How to Grow Cercis canadensis Plants in your Garden
Gardener's HQ Guide to Growing Eastern Redbud
The Cercis canadensis tree is an early bloomer that carries attractive pea-like rose pink to purple flowers on its bare wooden branches, slender twigs, and trunk.
It makes an ideal plant to grow on an otherwise shaded south-facing slope. As a shrub or tree that is usually found beneath the main canopy of a woodland, it makes an ideal small ornamental tree to grow in shady or partially shaded areas of the garden.
This tree usually has multiple trunks with dark smooth bark. Plants typically reach about 20 to 30 feet (6 to 9 m) in height and carry showy flowers at the beginning of spring.
Many varieties are also grown for their attractive heart-shaped (cordate) alternate leaves. These can be very attractive in the autumn (with cultivars available that bring colour in the earlier months too. Cercis canadensis grows at a medium pace and many garden specimens can live for 50 or 60 years.
There are three main varieties of this plant: Cercis canadensis var. canadensis, var. texensis, and var. mexicana. Of these, the canadensis variety (Eastern Redbud), is the largest and thirstiest. The Texas Redbud differs from the Eastern in that it has smaller more glossy leaves. The Mexican Redbud has a shrubbier nature than the other two and has waxier and glossier leaves.
Cercis canadensis Cultivars include
'Pink Charm' / 'Pinkbud': Pink-lavender flowers. Leaves have a red tinge, turning green as the leaves mature. Flowers are pea-like.
'Purple Leaf' / - 'Forest Pansy': Heart shaped purple leaves when young; turn to a deep red, bronze or orange in the summer. Flowers are bright pink.
'Silver Cloud'- leaves are variegated with white; light purple flowers.
'Flame' - double flowers, 40 Plus petals, no seed pods; pink flowers, green foliage.
'Alba' - White flowers. Green leaves turning yellow-green in autumn.
Redbud is a great plant to grow for people living in Northern America who want to naturalize their gardens. Gardeners often use this tree to replace non-native invasive species such as the Mimosa tree / Pink Silk tree (Albizia julibrissin) and the Japanese Red Maple (Acer palmatum). It also has the advantage of attracting local bees and butterflies to the garden.
Quick Growing and Care Guide
Scientific Name:Cercis canadensis
Common Name (s): Eastern Redbud, American Redbud, American Judas Tree, Spicewood tree.
Growing Zone (USA / UK Hardiness): 4 to 8 / H5
Life Cycle / Plant Type: Deciduous shrub, Perennial, Small tree, Bushy habit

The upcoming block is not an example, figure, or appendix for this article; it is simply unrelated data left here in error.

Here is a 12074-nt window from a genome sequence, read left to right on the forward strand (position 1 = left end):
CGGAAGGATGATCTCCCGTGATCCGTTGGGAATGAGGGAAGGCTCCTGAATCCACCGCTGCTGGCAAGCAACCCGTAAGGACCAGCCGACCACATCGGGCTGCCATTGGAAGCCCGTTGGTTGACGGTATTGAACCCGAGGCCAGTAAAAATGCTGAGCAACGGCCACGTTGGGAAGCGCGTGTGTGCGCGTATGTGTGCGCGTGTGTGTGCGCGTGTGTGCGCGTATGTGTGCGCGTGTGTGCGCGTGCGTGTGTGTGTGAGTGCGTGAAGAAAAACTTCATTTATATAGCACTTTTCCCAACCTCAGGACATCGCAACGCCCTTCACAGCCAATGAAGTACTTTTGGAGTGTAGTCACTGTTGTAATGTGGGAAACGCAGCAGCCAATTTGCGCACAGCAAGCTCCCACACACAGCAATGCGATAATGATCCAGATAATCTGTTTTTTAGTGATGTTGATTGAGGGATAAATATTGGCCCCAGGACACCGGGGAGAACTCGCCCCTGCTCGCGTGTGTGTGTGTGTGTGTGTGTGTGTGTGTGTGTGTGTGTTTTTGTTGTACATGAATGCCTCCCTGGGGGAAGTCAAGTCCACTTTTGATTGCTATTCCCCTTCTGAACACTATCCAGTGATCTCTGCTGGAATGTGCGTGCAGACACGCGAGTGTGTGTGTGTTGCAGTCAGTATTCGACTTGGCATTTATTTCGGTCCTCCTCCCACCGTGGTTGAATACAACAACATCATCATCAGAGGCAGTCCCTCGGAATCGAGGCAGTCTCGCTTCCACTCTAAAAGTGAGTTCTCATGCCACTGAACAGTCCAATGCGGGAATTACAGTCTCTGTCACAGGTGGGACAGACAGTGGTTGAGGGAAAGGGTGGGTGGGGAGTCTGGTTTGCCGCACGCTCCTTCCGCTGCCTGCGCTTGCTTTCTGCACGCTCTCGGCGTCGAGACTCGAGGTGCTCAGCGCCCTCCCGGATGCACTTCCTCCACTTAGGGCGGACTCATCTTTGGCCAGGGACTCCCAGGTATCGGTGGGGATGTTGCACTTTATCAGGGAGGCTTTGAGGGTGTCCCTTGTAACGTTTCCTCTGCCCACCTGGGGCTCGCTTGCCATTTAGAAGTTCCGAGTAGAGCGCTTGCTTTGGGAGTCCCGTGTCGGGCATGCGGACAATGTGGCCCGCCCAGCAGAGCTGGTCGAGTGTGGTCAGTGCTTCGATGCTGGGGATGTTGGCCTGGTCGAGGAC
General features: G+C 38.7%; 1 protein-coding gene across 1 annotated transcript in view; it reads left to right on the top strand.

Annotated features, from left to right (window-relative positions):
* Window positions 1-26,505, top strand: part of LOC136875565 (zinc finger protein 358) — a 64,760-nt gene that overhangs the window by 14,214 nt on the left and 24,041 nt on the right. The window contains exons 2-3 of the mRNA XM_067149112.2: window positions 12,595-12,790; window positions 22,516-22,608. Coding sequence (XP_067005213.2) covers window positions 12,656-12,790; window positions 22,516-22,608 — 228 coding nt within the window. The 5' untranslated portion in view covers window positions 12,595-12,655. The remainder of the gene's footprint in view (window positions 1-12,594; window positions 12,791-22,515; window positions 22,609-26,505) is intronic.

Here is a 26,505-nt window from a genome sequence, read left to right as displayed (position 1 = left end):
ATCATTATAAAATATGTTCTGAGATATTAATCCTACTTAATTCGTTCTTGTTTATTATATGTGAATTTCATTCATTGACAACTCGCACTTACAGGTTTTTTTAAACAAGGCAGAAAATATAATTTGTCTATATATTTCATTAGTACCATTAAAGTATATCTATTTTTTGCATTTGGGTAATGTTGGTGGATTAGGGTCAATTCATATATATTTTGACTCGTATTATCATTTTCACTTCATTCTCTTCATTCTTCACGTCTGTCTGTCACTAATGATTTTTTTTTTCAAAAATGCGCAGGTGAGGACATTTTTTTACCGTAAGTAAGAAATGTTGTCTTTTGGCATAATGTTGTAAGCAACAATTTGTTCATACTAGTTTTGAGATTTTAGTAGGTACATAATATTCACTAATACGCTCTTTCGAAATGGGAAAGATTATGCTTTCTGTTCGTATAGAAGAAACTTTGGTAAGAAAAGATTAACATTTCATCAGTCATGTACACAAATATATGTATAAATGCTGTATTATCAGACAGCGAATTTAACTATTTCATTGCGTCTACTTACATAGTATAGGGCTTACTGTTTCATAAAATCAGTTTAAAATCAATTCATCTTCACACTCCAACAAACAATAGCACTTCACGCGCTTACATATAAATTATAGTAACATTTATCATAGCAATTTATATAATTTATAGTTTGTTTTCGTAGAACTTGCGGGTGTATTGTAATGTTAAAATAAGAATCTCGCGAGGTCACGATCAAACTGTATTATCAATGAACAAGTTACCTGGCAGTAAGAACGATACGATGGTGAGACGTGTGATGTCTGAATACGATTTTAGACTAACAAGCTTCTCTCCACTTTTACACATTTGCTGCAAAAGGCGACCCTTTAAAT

Plant Height: 16 to 30 feet (5 to 9 m); rounded crown.
Plant Spread: 20 to 35 feet (6 to 11 m)
Blooms: Early to mid spring
Flower Details: Showy. Pea-like. 1.5 cm (0.6 inches) long. Clusters. Magenta, pink. Grow on old growth: on trunk, branches, and twigs.
Other features: Short twisted trunk. Dark brown bark. Small round buds of red to brown.
Fruits: Flat Pods. Bean-like. Brown. Up to 2 inches (5 cm) in length. These produce flat brown seeds 1/4 inch (6 mm).
Best Light Conditions: Full sunlight or partial shade. South facing slopes for best results.
Suitable Soil Types: Well drained. Fertile. Loam or sandy.
Suitable Soil pH: Most soil acidities: 7.5 to 8 for best results.
Soil Soil Moisture: Moist.
Sowing, planting, and Propagation: Let the tree naturally set seed and transfer any small seedlings that appear. Alternatively, harvest seeds when they brown, air dry and store in an air-tight glass container. Scarify in sulfuric acid for 15 min. (or boiling water for 30 min), stratify for two months at 36 to 40°F (2 to 5°C) in moist sand, and sow outdoors at a depth of 0.2 inches (5 mm) in the spring or autumn. Be aware that the majority of seed will not germinate so sow out plenty of redbud seeds.
Care: Low maintenance plant. Prune to shape in dry weather; early summer. Water to prevent soil drying out. Winter mulch.
Best used for: Architectural, Street tree, polluted areas, Ornamental tree, Shady areas, Early spring colour, Shrub borders, or as a Lawn tree.
Miscellaneous: State tree of Oklahoma. Attracts butterflies. Flowers have culinary use (Slight sour taste. Attracts Hummingbirds and long-tongued bees. Fire tolerant. Medicinal tincture made from boiled bark was traditionally used by Native Americans for the treatment of whooping cough; roots were used for fevers. Squirrels feed in bark, flower buds, and seed.